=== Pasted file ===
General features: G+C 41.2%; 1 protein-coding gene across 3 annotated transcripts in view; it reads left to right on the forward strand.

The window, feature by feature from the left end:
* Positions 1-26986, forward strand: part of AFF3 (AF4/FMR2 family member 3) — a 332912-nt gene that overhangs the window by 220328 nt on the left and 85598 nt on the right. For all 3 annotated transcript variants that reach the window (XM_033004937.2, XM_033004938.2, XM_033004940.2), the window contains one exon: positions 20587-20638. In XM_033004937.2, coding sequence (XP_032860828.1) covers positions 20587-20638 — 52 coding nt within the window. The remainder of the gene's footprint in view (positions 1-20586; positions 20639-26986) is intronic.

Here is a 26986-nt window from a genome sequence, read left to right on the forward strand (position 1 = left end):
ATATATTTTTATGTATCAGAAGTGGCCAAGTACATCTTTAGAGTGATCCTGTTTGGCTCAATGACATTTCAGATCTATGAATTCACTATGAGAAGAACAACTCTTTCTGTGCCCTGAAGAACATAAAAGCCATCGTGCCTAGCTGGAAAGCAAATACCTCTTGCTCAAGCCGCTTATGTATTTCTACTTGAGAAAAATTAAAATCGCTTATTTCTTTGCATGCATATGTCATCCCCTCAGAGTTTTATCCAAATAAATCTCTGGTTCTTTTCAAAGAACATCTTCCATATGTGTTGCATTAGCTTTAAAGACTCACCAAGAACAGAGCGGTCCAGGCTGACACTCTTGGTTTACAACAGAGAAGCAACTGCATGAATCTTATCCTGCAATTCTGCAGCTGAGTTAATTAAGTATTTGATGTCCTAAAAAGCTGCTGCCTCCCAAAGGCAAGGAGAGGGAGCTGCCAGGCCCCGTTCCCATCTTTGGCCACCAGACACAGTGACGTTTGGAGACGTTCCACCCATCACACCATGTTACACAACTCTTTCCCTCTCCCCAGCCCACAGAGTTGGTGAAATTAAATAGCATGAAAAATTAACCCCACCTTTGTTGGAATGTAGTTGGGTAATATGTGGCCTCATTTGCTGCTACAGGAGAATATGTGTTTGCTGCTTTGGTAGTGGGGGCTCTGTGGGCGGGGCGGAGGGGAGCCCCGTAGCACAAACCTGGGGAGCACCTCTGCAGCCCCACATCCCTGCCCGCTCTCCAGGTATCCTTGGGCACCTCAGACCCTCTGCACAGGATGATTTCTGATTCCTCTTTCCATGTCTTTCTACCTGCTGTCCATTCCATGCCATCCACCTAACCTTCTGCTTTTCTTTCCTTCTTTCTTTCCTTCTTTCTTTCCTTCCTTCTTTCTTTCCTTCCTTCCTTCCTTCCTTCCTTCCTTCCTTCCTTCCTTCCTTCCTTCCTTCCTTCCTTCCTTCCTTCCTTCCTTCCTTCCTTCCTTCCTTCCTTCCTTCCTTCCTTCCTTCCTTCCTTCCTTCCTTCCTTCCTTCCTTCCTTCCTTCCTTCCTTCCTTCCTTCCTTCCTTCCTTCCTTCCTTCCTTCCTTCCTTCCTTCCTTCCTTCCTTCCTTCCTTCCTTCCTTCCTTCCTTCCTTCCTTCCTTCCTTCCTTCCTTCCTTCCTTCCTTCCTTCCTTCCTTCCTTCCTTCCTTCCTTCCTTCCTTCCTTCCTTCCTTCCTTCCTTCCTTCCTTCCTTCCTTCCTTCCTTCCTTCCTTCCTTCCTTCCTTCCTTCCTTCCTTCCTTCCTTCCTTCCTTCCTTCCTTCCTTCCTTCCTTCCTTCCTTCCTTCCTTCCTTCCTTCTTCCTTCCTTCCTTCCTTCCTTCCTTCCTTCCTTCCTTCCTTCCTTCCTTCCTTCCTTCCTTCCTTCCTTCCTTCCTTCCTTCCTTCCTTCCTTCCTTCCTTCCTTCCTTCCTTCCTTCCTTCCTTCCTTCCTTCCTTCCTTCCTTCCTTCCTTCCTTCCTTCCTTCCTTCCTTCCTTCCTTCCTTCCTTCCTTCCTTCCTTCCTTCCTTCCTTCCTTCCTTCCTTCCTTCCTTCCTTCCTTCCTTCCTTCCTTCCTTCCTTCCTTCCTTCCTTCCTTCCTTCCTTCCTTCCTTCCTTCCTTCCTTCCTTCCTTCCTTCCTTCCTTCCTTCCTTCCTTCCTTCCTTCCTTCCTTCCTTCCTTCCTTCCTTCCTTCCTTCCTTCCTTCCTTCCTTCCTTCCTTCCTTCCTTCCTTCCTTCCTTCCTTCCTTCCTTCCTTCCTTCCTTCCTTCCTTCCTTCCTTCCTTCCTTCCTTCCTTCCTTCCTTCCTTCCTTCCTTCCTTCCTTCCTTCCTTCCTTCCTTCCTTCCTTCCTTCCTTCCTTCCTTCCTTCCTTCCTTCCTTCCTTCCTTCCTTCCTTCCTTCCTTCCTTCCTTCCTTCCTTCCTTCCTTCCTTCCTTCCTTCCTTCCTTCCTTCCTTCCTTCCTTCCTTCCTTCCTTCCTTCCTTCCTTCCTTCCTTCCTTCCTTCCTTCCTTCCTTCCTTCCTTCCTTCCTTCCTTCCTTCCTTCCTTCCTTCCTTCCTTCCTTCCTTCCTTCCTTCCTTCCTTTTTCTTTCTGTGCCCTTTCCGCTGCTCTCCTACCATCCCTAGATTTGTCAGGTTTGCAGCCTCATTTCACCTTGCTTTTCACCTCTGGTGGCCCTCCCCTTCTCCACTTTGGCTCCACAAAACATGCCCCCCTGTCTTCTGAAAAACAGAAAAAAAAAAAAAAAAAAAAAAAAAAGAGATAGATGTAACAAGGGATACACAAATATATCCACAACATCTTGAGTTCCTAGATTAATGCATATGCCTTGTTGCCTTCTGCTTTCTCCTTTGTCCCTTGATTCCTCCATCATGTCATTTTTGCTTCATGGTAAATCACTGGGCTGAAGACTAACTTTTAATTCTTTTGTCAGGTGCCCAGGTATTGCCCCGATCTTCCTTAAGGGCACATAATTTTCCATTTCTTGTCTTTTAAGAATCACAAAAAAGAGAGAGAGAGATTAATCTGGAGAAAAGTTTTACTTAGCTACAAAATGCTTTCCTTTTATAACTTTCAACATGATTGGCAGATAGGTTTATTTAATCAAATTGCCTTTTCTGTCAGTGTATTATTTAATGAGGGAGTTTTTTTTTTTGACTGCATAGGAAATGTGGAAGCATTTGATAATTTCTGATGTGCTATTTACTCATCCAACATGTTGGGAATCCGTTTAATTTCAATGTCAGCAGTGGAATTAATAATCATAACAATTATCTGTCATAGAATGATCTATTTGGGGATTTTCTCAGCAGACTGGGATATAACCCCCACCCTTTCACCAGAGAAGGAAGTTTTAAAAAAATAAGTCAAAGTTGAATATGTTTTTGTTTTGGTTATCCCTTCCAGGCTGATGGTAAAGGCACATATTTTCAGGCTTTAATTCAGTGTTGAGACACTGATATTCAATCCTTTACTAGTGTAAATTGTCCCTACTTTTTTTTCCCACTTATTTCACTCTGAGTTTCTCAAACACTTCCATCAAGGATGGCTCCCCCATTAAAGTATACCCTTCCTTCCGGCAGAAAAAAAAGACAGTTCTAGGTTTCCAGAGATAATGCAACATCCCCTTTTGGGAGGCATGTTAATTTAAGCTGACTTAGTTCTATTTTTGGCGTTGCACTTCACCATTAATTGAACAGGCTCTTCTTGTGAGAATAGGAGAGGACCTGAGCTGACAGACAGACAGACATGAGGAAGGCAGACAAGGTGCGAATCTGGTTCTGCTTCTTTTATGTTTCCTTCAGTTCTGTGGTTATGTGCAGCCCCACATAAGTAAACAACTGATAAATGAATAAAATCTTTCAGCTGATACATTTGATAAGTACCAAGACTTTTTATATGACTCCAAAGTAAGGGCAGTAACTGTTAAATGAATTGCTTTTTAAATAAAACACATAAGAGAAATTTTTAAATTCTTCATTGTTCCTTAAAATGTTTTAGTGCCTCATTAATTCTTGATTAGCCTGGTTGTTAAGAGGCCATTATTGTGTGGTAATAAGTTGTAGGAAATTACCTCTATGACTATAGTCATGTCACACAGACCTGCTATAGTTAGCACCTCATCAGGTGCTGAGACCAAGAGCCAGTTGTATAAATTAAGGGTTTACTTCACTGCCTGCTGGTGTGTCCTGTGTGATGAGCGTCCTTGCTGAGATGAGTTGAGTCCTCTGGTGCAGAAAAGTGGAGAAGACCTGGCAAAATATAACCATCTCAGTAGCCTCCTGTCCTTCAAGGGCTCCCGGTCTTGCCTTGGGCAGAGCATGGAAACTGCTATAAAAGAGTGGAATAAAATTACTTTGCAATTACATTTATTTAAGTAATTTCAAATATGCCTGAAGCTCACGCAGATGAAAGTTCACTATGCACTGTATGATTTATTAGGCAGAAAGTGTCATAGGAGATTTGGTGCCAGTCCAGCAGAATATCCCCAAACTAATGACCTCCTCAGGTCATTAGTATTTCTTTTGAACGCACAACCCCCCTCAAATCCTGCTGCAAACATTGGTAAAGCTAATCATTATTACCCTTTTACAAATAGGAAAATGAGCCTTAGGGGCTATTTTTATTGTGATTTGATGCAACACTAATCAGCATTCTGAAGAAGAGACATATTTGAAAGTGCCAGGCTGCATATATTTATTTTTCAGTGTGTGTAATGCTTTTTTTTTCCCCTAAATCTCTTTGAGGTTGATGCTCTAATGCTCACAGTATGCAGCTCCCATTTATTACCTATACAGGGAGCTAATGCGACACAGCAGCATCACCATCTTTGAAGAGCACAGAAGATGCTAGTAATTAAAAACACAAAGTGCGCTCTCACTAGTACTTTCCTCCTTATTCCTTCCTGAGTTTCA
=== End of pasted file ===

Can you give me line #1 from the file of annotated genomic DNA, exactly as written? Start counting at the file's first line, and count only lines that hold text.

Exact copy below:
General features: G+C 41.2%; 1 protein-coding gene across 3 annotated transcripts in view; it reads left to right on the forward strand.